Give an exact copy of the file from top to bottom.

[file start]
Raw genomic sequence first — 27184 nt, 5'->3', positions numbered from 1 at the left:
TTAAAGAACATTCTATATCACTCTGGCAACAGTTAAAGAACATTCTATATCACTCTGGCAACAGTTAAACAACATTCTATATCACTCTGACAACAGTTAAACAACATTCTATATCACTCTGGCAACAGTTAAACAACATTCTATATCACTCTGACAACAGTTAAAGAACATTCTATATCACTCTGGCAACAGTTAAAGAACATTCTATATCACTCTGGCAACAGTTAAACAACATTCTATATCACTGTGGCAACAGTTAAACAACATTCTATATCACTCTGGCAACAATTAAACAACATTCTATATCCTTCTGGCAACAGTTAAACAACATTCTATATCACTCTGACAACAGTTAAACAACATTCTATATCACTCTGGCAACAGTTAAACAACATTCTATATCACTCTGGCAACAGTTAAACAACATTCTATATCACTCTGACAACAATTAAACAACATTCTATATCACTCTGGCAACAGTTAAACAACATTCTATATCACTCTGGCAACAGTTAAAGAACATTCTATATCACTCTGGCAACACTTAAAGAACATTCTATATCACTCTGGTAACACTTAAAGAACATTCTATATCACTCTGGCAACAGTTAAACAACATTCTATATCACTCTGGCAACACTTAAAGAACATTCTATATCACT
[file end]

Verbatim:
Raw genomic sequence first — 27184 nt, 5'->3', positions numbered from 1 at the left:
TTAAAGAACATTCTATATCACTCTGGCAACAGTTAAAGAACATTCTATATCACTCTGGCAACAGTTAAACAACATTCTATATCACTCTGACAACAGTTAAACAACATTCTATATCACTCTGGCAACAGTTAAACAACATTCTATATCACTCTGACAACAGTTAAAGAACATTCTATATCACTCTGGCAACAGTTAAAGAACATTCTATATCACTCTGGCAACAGTTAAACAACATTCTATATCACTGTGGCAACAGTTAAACAACATTCTATATCACTCTGGCAACAATTAAACAACATTCTATATCCTTCTGGCAACAGTTAAACAACATTCTATATCACTCTGACAACAGTTAAACAACATTCTATATCACTCTGGCAACAGTTAAACAACATTCTATATCACTCTGGCAACAGTTAAACAACATTCTATATCACTCTGACAACAATTAAACAACATTCTATATCACTCTGGCAACAGTTAAACAACATTCTATATCACTCTGGCAACAGTTAAAGAACATTCTATATCACTCTGGCAACACTTAAAGAACATTCTATATCACTCTGGTAACACTTAAAGAACATTCTATATCACTCTGGCAACAGTTAAACAACATTCTATATCACTCTGGCAACACTTAAAGAACATTCTATATCACT